The Phantom’s Engagement

By Jim Shepherd

The date of the Phantom’s successful proposal to Diana Palmer is clearly established as the 26th of June, 1943 and the date of Diana’s change of heart is also clear, the 13th of July, 1943!

It was a long wait before everything was finally resolved and the famous couple finally married… the date was officially the 24th of November, 1977 some 34 years after the scene depicted on the title page of the story!

Curiously, Lee Falk neglected to bestow an official title on the story. In all previous printings, Frew called it The Phantom’s Engagement, but mainly for record purposes. In some overseas editions it appeared under the title, The Proposal.

Whatever title Lee had in mind, the story was his 18th daily, running from the 24th of May until the 24th of July, 1943 and immediately followed Bent Beak Broder. Understandably, many researchers have been thrown by Frew printings after the first appearance in edition number 34 in 1951. For some unaccountable reason, all reprints began with a selection of panels from Bent Beak Broder, a story which has no connection with The Phantom’s Engagement! The reason Diana is in a wheelchair relates to injuries she suffered in the story The Phantom Goes To War in which Byron played a major role.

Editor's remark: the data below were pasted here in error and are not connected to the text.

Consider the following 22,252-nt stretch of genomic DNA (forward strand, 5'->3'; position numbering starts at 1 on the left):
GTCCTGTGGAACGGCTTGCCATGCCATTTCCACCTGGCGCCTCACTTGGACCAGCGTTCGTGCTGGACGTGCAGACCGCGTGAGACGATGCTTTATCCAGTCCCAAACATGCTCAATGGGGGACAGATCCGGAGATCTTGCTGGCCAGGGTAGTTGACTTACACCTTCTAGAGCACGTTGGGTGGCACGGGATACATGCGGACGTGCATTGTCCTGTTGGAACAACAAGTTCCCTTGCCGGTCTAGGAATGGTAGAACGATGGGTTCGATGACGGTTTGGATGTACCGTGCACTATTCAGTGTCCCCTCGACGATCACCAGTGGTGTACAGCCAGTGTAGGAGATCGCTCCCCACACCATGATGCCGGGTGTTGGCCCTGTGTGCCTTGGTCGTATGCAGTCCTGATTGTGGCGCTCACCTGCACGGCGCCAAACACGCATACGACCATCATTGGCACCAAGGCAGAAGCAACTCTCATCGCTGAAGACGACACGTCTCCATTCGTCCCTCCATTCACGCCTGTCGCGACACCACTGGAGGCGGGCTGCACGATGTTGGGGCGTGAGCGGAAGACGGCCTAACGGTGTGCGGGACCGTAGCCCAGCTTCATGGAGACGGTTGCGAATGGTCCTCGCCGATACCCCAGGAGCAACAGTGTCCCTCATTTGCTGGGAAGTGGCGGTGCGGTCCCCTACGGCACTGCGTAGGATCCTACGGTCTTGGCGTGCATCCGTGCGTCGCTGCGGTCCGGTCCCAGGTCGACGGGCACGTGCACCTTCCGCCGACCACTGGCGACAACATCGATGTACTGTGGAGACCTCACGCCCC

There is one very curious quote in The Phantom’s Engagement. At one point Uncle Dave calls Diana’s mother ‘Evie’. Her mother’s name is, as we all know, Lily! Not so much curious, but vaguely interesting is the appearance of Karna, Prince of the Ismani Tribe, to pledge their loyalty to the Phantom at the seventh moon. As The Phantom’s Engagement was running in daily newspapers, the story The Ismani Cannibals was running in the Sunday papers!

The ‘seventh moon’ subplot was a neat idea at the time, but faded out of Phantom history.

Phantom researchers can be forgiven for feeling a little confused if they check Frew edition numbers 131, 226, 357, 515 and 741 against Frew’s first complete printing in number 1154. All those editions were edited. In number 131, one panel was replaced and for some strange reason most panels were extended vertically. In all printings after number 131, six more panels were deleted.

When Frew first published The Phantom’s Engagement, the printing was in landscape format with the staples on the short, vertical side. This type of production finally ceased in 1952, much to the relief of enthusiasts who preferred the current, more traditional layout approach.

Some more interesting history linked to The Phantom’s Engagement. In Lee Falk’s 1959 daily story, The Betrothal (also illustrated by Wilson McCoy) there is a flashback to Engagement when the Phantom, on the verge of proposing to the wheelchair-bound Diana is suddenly summoned back to the jungle to help sort out a promised marriage scenario between members of the Llongo and Wambesi tribes, a scenario which is on the verge of starting a tribal war!